HAS THE COALITION GOT A HOPE?
Was June's emergency budget the moment when the Liberal Democrats became just
another political party that says one thing at election time and does another
when in power?
For all the detailed policy gains won in the coalition negotiations, the
overriding message from the budget was that the Lib Dems had gone along with
'savage' public spending cuts only a matter of weeks after they had prophesied
disaster were this to happen.
During the election campaign, the party certainly said that cuts were
unavoidable. But it also warned they should be phased sensibly to avoid being a
cure worse than the disease, which would tip the economy back into recession.
By June, these cuts had suddenly become unavoidable on the basis of the Greek
meltdown and a chat between Nick Clegg and Bank of England governor Mervyn King.
Since King has said that he thought whoever won the general election would
subsequently be out of power for a generation, he may not be an entirely wise
source to consult. The different circumstances of Greece make it an example of
limited value to the party in avoiding charges of hypocrisy.
It is easy enough to see how electoral damage might be caused were the cuts
indeed to create a second recession. The coalition parties would be slaughtered
at the next election, with the Lib Dems in danger of once again finding that a
taxi would be sufficient to hold all their MPs.
The dangers of the coalition's economic policy failing are clear. What is less
clear is where the reward would come were it to succeed.
Unemployment has remained surprisingly low during this recession, partly because
of pay cuts and short-time working. For people in work, able to take advantage
of low interest rates and prices, the recession has impinged relatively little.
For most of the public, the deficit is so large as to be meaningless. The
effects of interest rate increases on government borrowing are so abstract as to
seem equally meaningless.
As a result, when the coalition says it has taken a scythe to education, local
government, the police, benefits and infrastructure, it will be hard for the
public to understand what calamity this pain is supposed to have averted.
So, will the public be grateful if the coalition succeeds in averting something
few can grasp anyway?
It is hard to think of a single voter-friendly consequence that will flow from
cutting public spending, even if, on its own terms, the policy succeeds in
cutting the deficit. Come the next election, the country will be so battered
that it is hardly likely to be grateful.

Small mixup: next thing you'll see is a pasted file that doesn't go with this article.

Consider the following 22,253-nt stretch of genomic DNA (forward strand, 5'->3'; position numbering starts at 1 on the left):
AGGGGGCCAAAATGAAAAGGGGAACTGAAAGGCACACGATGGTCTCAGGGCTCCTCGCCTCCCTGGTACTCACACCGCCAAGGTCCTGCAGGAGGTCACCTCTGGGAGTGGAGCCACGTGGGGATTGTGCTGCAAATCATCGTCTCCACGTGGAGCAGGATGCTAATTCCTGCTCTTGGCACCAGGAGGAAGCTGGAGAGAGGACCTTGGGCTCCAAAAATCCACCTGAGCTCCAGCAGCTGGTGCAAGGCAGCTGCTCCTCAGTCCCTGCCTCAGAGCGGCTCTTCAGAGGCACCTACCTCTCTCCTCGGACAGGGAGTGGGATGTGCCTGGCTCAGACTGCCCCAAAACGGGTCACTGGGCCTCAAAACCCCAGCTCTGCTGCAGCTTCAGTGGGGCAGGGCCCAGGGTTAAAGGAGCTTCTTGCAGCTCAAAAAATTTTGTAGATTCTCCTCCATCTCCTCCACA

But it is easy to see what will happen if the coalition's message at the next
election is, 'we went through this pain so things weren't as bad as they might
have been,' which seems to be the only message it has now.
And who will put over the coalition's message? Those Lib Dems who always
believed that parties working together was an end in itself, rather than an
occasional necessity, argued that having two parties in power would mean that a
government commanded wider support and consent, had two lots of MPs to support
it, two lots of activists campaigning for it and, in effect, would be
strengthened by having two of everything.
What if it doesn't? It is already clear that the right-wing of the Tory party
does not believe that the coalition is 'its' government and, when the effects of
the budget bite, plenty of Lib Dems with seats to hold may conclude that it's
not their government either.
Thus the coalition could end up supported wholeheartedly by neither party and
neither set of activists because both feel aggrieved about its actions.
True, Lib Dems are unlikely to desert until after the referendum on the
alternative vote, but that can be won only by an appeal, as was done in New
Zealand, to change the voting system to "keep the bastards honest".
If it becomes a referendum on people's opinion of the government, it will be as
good as lost, given how unpopular the coalition is likely to be by next May.
The referendum campaign has to be carried by a message of inspiration and hope,
and preferably led by figures not closely identified with the leadership of any
A 'yes' campaign needs also to put aside squabbles between supporters of AV and
the single transferable vote.
AV is indeed not proportional but it is the only system on which the
Conservatives (or anyone else) is likely to accede to Lib Dem demands for a
referendum on voting reform. It is inconceivable that, were it lost,
first-past-the-post would somehow throw up a majority for STV.
The referendum is going to need campaigning flair and positive messages, which
is precisely what the coalition lacks on economic policy. It appears to be
obsessed instead with cutting the deficit as an end in itself, but cannot say
what benefits would flow were it to succeed in this endeavour.
Offering only blood, toil, tears and sweat was appropriate at the outset of the
Second World War. It won't be enough to carry the coalition parties now.
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